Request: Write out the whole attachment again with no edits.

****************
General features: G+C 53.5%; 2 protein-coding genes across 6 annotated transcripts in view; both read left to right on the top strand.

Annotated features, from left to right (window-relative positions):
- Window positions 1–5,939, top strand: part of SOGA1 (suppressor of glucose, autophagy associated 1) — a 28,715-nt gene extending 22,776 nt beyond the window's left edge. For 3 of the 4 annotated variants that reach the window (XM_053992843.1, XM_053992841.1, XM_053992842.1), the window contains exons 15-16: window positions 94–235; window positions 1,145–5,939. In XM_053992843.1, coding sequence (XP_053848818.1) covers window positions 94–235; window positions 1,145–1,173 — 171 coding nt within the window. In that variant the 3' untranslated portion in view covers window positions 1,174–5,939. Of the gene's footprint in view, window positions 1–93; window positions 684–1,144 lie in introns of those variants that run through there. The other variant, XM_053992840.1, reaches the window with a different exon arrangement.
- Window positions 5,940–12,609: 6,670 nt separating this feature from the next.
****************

General features: G+C 53.5%; 2 protein-coding genes across 6 annotated transcripts in view; both read left to right on the top strand.

Annotated features, from left to right (window-relative positions):
- Window positions 1–5,939, top strand: part of SOGA1 (suppressor of glucose, autophagy associated 1) — a 28,715-nt gene extending 22,776 nt beyond the window's left edge. For 3 of the 4 annotated variants that reach the window (XM_053992843.1, XM_053992841.1, XM_053992842.1), the window contains exons 15-16: window positions 94–235; window positions 1,145–5,939. In XM_053992843.1, coding sequence (XP_053848818.1) covers window positions 94–235; window positions 1,145–1,173 — 171 coding nt within the window. In that variant the 3' untranslated portion in view covers window positions 1,174–5,939. Of the gene's footprint in view, window positions 1–93; window positions 684–1,144 lie in introns of those variants that run through there. The other variant, XM_053992840.1, reaches the window with a different exon arrangement.
- Window positions 5,940–12,609: 6,670 nt separating this feature from the next.